The Labor Organization Annual Report (Form LM-3) requires that Local 7219 report its disbursements among ten different reporting categories. Section 206 of
the LMRDA requires that the union retain adequate records to support the information reported on the union's LM-3 report. Although Local 7219 retained
documentation in support of most disbursements, the check carbons and additional supporting records that were maintained are not sufficient to enable
OLMS to verify the amounts reported by Local 7219 on its LM-3 report filed for 2007.

In order to satisfy the requirements of Section 206, local 7219 must retain a record that identifies the date, amount, payee and purpose of each disbursement.

2. Adequate Record of Receipts Not Retained During the audit, Treasurer Hunter advised that Local 7219's only source of receipts were dues directly deposited into the local's checking account by its parent body (which received the dues from union employers). The only record maintained in support of the dues receipts were bank statements printed from the bank's website showing the date, amount, and transaction details for each deposit. The bank statements identify the deposits with the description, in part, "CWA LOCAL DUES." As previously mentioned, labor organizations must keep at least one record showing the date, amount, purpose, and source of money it receives.

The bank statements clearly list the date, amount, and purpose of monies deposited; however, the bank statements do not specifically identify the source of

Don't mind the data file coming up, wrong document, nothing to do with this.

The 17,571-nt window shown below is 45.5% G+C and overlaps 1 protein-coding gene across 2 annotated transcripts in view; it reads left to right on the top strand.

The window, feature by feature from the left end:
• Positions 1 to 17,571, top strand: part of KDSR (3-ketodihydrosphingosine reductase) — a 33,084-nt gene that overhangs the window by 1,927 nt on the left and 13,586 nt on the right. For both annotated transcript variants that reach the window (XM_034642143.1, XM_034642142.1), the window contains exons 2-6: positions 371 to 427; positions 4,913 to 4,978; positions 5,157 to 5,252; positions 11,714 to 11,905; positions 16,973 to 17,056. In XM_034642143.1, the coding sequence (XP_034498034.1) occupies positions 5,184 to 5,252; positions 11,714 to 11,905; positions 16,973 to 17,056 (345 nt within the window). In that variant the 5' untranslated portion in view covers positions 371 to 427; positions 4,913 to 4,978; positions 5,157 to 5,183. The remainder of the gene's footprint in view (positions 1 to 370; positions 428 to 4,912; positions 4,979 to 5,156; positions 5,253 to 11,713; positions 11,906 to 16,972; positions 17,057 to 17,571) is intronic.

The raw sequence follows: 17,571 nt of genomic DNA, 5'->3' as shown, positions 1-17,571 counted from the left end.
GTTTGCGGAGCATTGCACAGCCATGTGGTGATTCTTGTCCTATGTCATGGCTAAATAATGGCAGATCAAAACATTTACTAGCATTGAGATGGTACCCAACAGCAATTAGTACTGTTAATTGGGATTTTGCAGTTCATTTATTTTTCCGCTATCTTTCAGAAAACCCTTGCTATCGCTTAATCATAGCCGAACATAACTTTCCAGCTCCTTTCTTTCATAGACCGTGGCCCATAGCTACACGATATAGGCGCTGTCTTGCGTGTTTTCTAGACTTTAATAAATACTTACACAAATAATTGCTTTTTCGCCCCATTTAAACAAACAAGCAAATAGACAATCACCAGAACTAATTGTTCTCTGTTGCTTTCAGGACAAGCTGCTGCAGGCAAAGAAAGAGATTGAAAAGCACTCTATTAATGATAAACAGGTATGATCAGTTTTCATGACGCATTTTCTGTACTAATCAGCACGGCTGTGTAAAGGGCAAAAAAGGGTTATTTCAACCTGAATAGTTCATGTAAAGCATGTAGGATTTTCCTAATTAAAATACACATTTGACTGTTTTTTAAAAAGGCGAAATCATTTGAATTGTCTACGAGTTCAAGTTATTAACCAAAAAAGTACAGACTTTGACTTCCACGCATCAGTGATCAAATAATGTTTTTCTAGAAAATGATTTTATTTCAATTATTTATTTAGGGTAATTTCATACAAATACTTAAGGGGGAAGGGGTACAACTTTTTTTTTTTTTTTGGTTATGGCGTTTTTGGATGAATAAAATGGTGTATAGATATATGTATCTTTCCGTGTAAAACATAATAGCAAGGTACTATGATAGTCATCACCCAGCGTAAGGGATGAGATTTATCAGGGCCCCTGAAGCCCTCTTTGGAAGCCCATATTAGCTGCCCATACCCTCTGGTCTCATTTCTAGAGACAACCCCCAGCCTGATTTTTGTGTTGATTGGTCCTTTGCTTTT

the money. Local 7219 must maintain a record that clearly identifies the source of all money received.

In addition, labor organizations typically receive dues check-off reports from employers identifying the amounts withheld from each member's wages. Those
records must also be retained in support of dues receipts.

3. Supporting Documentation for Reimbursed Expenses

Local 7219 did not retain adequate documentation for reimbursed expenses incurred by officers and employees. For example, union member Dave Endres
received $867.32 for attending a president's meeting in June 2007. A voucher notes that $172.22 of this check was reimbursed hotel expenses. However, the hotel receipt was not retained.

In addition, some of the expense vouchers prepared by union personnel in support of claimed expenses were not sufficiently descriptive. For example, according to a cancelled check acquired from the bank, Vice President Jim Crawford received $180.44 from check number . The voucher retained in support of the check
notes that Crawford received $75.44 for "Miscellaneous" expenses and $105 for"Salary." However, no receipts were retained in support of the miscellaneous
expenses claimed.

As previously noted above, labor organizations must retain original receipts, bills, and vouchers for all disbursements. The president and treasurer (or corresponding principal officers) of your union, who are required to sign your union's LM report, are responsible for properly maintaining union records.

Based on your assurance that Local 7219 will retain adequate documentation in the future, OLMS will take no further enforcement action at this time regarding the above violations.